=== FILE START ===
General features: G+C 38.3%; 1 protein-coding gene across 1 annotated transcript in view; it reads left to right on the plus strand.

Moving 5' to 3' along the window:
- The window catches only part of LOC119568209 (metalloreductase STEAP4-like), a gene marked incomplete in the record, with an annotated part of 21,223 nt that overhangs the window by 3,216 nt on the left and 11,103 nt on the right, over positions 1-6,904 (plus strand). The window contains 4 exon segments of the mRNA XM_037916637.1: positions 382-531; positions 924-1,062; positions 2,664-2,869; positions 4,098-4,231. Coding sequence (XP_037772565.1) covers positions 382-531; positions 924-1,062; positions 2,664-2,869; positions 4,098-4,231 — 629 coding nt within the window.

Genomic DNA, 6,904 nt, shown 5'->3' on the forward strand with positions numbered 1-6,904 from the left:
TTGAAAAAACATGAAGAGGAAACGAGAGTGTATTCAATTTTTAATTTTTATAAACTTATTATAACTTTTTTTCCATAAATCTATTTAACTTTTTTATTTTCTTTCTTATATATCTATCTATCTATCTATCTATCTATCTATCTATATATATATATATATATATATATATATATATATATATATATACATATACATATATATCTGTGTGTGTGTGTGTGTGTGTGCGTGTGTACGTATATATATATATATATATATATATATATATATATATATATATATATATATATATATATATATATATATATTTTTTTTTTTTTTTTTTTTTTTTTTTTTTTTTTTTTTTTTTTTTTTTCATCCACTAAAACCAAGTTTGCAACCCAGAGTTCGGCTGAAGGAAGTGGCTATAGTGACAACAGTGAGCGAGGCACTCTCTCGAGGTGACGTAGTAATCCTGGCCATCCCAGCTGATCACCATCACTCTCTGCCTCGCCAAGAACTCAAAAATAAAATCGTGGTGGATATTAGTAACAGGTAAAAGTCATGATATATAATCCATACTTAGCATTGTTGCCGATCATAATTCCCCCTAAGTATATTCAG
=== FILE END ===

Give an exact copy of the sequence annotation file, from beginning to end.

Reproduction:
General features: G+C 38.3%; 1 protein-coding gene across 1 annotated transcript in view; it reads left to right on the plus strand.

Moving 5' to 3' along the window:
- The window catches only part of LOC119568209 (metalloreductase STEAP4-like), a gene marked incomplete in the record, with an annotated part of 21,223 nt that overhangs the window by 3,216 nt on the left and 11,103 nt on the right, over positions 1-6,904 (plus strand). The window contains 4 exon segments of the mRNA XM_037916637.1: positions 382-531; positions 924-1,062; positions 2,664-2,869; positions 4,098-4,231. Coding sequence (XP_037772565.1) covers positions 382-531; positions 924-1,062; positions 2,664-2,869; positions 4,098-4,231 — 629 coding nt within the window.

Genomic DNA, 6,904 nt, shown 5'->3' on the forward strand with positions numbered 1-6,904 from the left:
TTGAAAAAACATGAAGAGGAAACGAGAGTGTATTCAATTTTTAATTTTTATAAACTTATTATAACTTTTTTTCCATAAATCTATTTAACTTTTTTATTTTCTTTCTTATATATCTATCTATCTATCTATCTATCTATCTATCTATATATATATATATATATATATATATATATATATATATATATACATATACATATATATCTGTGTGTGTGTGTGTGTGTGTGCGTGTGTACGTATATATATATATATATATATATATATATATATATATATATATATATATATATATATATATATATATATATTTTTTTTTTTTTTTTTTTTTTTTTTTTTTTTTTTTTTTTTTTTTTTTCATCCACTAAAACCAAGTTTGCAACCCAGAGTTCGGCTGAAGGAAGTGGCTATAGTGACAACAGTGAGCGAGGCACTCTCTCGAGGTGACGTAGTAATCCTGGCCATCCCAGCTGATCACCATCACTCTCTGCCTCGCCAAGAACTCAAAAATAAAATCGTGGTGGATATTAGTAACAGGTAAAAGTCATGATATATAATCCATACTTAGCATTGTTGCCGATCATAATTCCCCCTAAGTATATTCAG